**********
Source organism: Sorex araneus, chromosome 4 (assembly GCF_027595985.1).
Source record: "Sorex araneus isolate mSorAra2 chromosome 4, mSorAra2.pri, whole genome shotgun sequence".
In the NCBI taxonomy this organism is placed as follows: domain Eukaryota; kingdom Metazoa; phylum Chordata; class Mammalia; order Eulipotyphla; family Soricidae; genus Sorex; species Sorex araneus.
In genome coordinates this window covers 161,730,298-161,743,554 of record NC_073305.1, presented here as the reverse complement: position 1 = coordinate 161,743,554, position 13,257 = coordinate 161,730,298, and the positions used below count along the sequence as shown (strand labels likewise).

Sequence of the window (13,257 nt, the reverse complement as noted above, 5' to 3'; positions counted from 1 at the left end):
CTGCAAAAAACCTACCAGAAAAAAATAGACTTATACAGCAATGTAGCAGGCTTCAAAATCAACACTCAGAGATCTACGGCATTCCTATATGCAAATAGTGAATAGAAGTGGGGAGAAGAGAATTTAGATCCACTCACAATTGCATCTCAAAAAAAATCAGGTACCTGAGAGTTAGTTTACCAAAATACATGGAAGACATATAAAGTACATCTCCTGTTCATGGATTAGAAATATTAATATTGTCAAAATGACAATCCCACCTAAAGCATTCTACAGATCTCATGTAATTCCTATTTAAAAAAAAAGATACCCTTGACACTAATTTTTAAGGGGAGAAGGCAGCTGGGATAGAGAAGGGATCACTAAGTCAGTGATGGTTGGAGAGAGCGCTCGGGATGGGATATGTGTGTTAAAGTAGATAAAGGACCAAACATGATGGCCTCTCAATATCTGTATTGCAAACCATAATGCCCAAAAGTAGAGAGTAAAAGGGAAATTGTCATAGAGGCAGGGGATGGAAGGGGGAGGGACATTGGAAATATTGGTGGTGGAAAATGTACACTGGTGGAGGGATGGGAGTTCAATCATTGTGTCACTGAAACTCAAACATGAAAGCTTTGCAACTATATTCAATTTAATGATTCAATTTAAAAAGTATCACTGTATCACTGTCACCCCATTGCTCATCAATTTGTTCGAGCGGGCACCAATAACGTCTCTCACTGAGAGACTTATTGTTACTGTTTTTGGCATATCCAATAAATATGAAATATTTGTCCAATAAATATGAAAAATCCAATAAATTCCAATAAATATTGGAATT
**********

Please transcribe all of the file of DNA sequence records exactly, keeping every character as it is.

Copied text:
Source organism: Sorex araneus, chromosome 4 (assembly GCF_027595985.1).
Source record: "Sorex araneus isolate mSorAra2 chromosome 4, mSorAra2.pri, whole genome shotgun sequence".
In the NCBI taxonomy this organism is placed as follows: domain Eukaryota; kingdom Metazoa; phylum Chordata; class Mammalia; order Eulipotyphla; family Soricidae; genus Sorex; species Sorex araneus.
In genome coordinates this window covers 161,730,298-161,743,554 of record NC_073305.1, presented here as the reverse complement: position 1 = coordinate 161,743,554, position 13,257 = coordinate 161,730,298, and the positions used below count along the sequence as shown (strand labels likewise).

Sequence of the window (13,257 nt, the reverse complement as noted above, 5' to 3'; positions counted from 1 at the left end):
CTGCAAAAAACCTACCAGAAAAAAATAGACTTATACAGCAATGTAGCAGGCTTCAAAATCAACACTCAGAGATCTACGGCATTCCTATATGCAAATAGTGAATAGAAGTGGGGAGAAGAGAATTTAGATCCACTCACAATTGCATCTCAAAAAAAATCAGGTACCTGAGAGTTAGTTTACCAAAATACATGGAAGACATATAAAGTACATCTCCTGTTCATGGATTAGAAATATTAATATTGTCAAAATGACAATCCCACCTAAAGCATTCTACAGATCTCATGTAATTCCTATTTAAAAAAAAAGATACCCTTGACACTAATTTTTAAGGGGAGAAGGCAGCTGGGATAGAGAAGGGATCACTAAGTCAGTGATGGTTGGAGAGAGCGCTCGGGATGGGATATGTGTGTTAAAGTAGATAAAGGACCAAACATGATGGCCTCTCAATATCTGTATTGCAAACCATAATGCCCAAAAGTAGAGAGTAAAAGGGAAATTGTCATAGAGGCAGGGGATGGAAGGGGGAGGGACATTGGAAATATTGGTGGTGGAAAATGTACACTGGTGGAGGGATGGGAGTTCAATCATTGTGTCACTGAAACTCAAACATGAAAGCTTTGCAACTATATTCAATTTAATGATTCAATTTAAAAAGTATCACTGTATCACTGTCACCCCATTGCTCATCAATTTGTTCGAGCGGGCACCAATAACGTCTCTCACTGAGAGACTTATTGTTACTGTTTTTGGCATATCCAATAAATATGAAATATTTGTCCAATAAATATGAAAAATCCAATAAATTCCAATAAATATTGGAATT